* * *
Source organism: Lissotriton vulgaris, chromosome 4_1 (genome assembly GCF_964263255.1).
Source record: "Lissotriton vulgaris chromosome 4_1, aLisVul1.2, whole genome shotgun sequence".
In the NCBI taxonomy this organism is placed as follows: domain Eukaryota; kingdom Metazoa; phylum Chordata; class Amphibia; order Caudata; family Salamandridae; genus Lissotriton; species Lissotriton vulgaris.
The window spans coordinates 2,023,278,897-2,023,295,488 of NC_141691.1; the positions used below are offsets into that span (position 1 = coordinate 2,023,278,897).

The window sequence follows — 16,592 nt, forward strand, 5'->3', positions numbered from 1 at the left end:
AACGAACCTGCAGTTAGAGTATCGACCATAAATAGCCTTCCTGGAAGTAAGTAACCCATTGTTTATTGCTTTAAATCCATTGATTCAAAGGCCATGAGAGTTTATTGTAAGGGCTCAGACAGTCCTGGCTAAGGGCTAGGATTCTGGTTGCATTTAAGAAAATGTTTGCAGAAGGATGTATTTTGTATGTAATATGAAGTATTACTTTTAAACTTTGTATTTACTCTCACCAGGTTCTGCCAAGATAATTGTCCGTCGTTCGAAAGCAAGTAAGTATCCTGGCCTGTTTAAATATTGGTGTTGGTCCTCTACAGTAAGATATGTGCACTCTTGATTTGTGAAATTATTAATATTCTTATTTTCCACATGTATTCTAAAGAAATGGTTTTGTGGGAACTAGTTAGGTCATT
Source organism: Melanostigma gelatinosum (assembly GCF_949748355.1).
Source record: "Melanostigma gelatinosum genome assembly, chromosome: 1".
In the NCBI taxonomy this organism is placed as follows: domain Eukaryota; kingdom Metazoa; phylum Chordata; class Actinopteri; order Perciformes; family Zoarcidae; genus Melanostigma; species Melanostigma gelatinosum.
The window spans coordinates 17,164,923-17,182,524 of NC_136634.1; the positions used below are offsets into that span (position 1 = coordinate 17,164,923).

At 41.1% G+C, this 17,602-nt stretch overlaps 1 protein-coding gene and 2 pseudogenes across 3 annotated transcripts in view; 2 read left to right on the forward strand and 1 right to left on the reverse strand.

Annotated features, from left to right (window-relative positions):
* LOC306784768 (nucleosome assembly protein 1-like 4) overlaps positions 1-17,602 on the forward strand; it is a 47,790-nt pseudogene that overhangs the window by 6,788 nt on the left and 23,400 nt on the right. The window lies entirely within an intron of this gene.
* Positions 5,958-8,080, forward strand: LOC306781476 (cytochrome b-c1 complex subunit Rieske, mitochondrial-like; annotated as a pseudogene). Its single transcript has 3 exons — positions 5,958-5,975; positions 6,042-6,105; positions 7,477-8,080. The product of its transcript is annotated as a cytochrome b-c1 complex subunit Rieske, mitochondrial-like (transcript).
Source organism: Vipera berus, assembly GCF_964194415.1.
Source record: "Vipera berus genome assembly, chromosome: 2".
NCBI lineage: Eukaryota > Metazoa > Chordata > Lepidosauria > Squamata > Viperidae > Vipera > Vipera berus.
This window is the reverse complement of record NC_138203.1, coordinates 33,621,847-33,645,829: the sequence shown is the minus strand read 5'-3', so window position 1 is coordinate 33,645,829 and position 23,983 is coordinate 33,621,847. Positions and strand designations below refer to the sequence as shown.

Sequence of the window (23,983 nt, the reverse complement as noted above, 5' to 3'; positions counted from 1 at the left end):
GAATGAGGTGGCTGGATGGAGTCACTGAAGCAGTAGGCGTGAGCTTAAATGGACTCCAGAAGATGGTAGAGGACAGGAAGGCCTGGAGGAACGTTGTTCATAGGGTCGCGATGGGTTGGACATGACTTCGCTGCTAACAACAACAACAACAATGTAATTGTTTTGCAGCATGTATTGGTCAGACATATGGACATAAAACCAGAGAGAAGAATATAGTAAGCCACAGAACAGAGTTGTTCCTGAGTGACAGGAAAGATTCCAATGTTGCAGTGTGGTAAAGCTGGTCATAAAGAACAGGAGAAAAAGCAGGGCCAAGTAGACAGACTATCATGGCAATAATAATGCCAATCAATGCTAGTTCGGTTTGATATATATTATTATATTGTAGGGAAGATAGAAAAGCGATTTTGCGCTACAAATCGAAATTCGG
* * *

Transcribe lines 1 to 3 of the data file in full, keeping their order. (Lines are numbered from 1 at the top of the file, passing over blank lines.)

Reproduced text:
Source organism: Lissotriton vulgaris, chromosome 4_1 (genome assembly GCF_964263255.1).
Source record: "Lissotriton vulgaris chromosome 4_1, aLisVul1.2, whole genome shotgun sequence".
In the NCBI taxonomy this organism is placed as follows: domain Eukaryota; kingdom Metazoa; phylum Chordata; class Amphibia; order Caudata; family Salamandridae; genus Lissotriton; species Lissotriton vulgaris.